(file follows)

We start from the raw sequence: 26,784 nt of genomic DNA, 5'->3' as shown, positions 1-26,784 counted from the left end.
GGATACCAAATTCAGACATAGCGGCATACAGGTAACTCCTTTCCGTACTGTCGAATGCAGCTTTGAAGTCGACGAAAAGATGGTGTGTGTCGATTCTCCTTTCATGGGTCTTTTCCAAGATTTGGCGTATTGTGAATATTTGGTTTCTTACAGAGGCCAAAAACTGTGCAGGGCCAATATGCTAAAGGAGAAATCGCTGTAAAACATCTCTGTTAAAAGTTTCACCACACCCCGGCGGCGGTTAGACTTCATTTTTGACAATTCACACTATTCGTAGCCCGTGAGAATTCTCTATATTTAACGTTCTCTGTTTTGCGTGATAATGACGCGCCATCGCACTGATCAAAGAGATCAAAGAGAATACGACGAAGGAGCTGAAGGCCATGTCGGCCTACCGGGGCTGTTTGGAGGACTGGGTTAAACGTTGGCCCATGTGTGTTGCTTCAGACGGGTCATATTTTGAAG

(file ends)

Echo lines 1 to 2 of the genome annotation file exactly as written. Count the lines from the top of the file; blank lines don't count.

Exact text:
We start from the raw sequence: 26,784 nt of genomic DNA, 5'->3' as shown, positions 1-26,784 counted from the left end.
GGATACCAAATTCAGACATAGCGGCATACAGGTAACTCCTTTCCGTACTGTCGAATGCAGCTTTGAAGTCGACGAAAAGATGGTGTGTGTCGATTCTCCTTTCATGGGTCTTTTCCAAGATTTGGCGTATTGTGAATATTTGGTTTCTTACAGAGGCCAAAAACTGTGCAGGGCCAATATGCTAAAGGAGAAATCGCTGTAAAACATCTCTGTTAAAAGTTTCACCACACCCCGGCGGCGGTTAGACTTCATTTTTGACAATTCACACTATTCGTAGCCCGTGAGAATTCTCTATATTTAACGTTCTCTGTTTTGCGTGATAATGACGCGCCATCGCACTGATCAAAGAGATCAAAGAGAATACGACGAAGGAGCTGAAGGCCATGTCGGCCTACCGGGGCTGTTTGGAGGACTGGGTTAAACGTTGGCCCATGTGTGTTGCTTCAGACGGGTCATATTTTGAAG